Minimum Loan Amount Requirements in all States:
• For an owner occupied property the minimum loan amount is $10,000 and the maximum amount is $400,000 with a CLTV of 85% or less of the fair market value and a maximum of $250,000 with a CLTV 85.01 to 90.00%.
• For a non-owner occupied property the minimum loan amount is $10,000 and the maximum amount is $400,000 with a CLTV up to 80% of the fair market value.
 

Other terms and conditions apply; call 1-800-970-7766, extension 6400 to speak with a representative for details. All rates and offers are as of and subject to change without notice. To receive advertised product you must become a member of PenFed by opening a share (savings) account.

We do business in accordance with the Federal Fair Housing Law and the Equal Credit Opportunity Act.

Can You Buy a Car While You’re Still in School?

Posted January 2016
by PenFed Team

The college student’s traditional 10-speed bicycle isn’t always enough for getting around today’s sprawling university campuses, back and forth to off-campus jobs, and through rush-hour traffic to an apartment across town. But is it realistic to finance a car when your student loan debt is ticking upward with every passing semester?

While starting out life as a new graduate with debt is never ideal, the way you go about tackling both student loans and a car loan can leave you with a reasonable amount of financial breathing room. The trick is not piling on both student loans and car payments at the same time.

Buy a car the smart way

Put your college research skills to work pinning down the right loan and the right car before you even begin looking at individual cars.

Set your budget. How much money do you have for a down payment? How big a monthly payment can you afford to make? Use an  online auto loan payment calculator  to figure out how the interest rate, size, and length of your car loan will affect your monthly payments. Resist the temptation to lower those payments by stretching out the payment term. The longer your loan term, the lower your monthly payments—but the more interest you pay over time. When you already have student loans to deal with, that’s money you can’t afford to add.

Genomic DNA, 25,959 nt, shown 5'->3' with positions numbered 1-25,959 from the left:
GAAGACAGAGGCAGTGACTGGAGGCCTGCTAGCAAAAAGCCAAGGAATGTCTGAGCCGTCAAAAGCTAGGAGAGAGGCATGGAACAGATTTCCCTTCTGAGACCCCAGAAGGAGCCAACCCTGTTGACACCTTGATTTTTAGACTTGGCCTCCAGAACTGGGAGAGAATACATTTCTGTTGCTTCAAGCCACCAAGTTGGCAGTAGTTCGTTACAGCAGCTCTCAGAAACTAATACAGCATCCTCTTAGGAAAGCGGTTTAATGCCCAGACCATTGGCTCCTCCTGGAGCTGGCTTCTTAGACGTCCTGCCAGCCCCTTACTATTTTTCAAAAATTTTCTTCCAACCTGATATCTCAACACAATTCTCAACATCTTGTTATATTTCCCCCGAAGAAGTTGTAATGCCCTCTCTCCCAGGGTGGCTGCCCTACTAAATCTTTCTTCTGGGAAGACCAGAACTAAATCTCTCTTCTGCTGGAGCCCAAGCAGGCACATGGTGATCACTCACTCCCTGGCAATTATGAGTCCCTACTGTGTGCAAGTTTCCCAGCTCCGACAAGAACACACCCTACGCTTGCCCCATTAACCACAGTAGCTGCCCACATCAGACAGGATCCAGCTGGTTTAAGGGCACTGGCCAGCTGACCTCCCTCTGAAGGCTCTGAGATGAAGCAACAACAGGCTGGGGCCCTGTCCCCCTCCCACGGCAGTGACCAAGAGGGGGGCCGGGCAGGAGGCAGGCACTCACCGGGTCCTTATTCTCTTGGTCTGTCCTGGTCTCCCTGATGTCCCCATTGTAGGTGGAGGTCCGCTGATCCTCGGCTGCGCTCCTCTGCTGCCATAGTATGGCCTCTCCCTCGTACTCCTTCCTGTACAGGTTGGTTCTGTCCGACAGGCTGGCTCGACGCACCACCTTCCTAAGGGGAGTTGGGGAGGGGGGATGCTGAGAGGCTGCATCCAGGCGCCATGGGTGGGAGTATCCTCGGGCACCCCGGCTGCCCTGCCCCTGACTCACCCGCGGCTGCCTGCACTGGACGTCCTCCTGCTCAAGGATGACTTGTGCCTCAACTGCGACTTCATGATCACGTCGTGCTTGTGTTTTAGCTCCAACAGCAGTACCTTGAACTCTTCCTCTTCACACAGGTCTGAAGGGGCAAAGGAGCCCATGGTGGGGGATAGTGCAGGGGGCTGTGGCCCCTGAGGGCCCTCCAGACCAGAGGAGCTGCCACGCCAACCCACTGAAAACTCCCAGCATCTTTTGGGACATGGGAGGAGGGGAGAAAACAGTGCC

Shop for a loan before you shop for a car. Keep your heart from running away with your head by lining up your financing before you shop for a car. Not only does handling the financing first let you shop around for the best financing rates, but it takes the pressure off you at the car lot. Now the burden is on the dealer or seller to cut a great deal in order to earn your business.

Buying a car when you’re in school

When you’re still in school, you need to keep the cost of buying a car to a bare minimum. The smartest method is to self-finance the money and upgrade the car in stages—the method popularized by financial guru Dave Ramsay.

Here’s how it works: Buy an old car for a couple of thousand dollars in cash, and then begin making monthly “car payments” to your own savings account. Once you’ve saved another few thousand dollars, sell the car (hopefully for about as much as you originally paid), and then use that money plus your new car savings to buy a newer, better car. Repeat this process until you find yourself behind the wheel of a reasonably recent model. By the time you graduate, you’ll be in a newish car you’ve paid for entirely with cash—and with no car debt. Happy graduation!

Buying a car as recent grad

New grads often think paying off student loans should be their number one priority. But now that you’re actively making student loan payments, you can’t afford to overextend yourself. What you really need is the safety net of an  emergency fund for handling unexpected expenses.

Stick with the Ramsay method while you build your emergency fund. When you’re finally in a position to finance a car, consider buying a low-mileage used car to take advantage of the price difference between new and used cars. Don’t be tempted by a lease, which leaves you with nothing to trade-in when the lease is up, setting you back to ground zero.

Auto financing options for students

Even first-time student buyers can find competitive financing with the right lenders. A  PenFed new car loan  or  used car loan can get you behind the wheel at a great rate—comparable to what you’re probably paying for your student loan, and maybe even less.

If the entire process feels too intimidating, cut to the chase and use the  PenFed Car Buying Service to make your purchase online. You can search and sort cars by the features you’re looking for, and you’ll get a free CARFAX ® report on most used cars to ensure you’re choosing a reliable vehicle.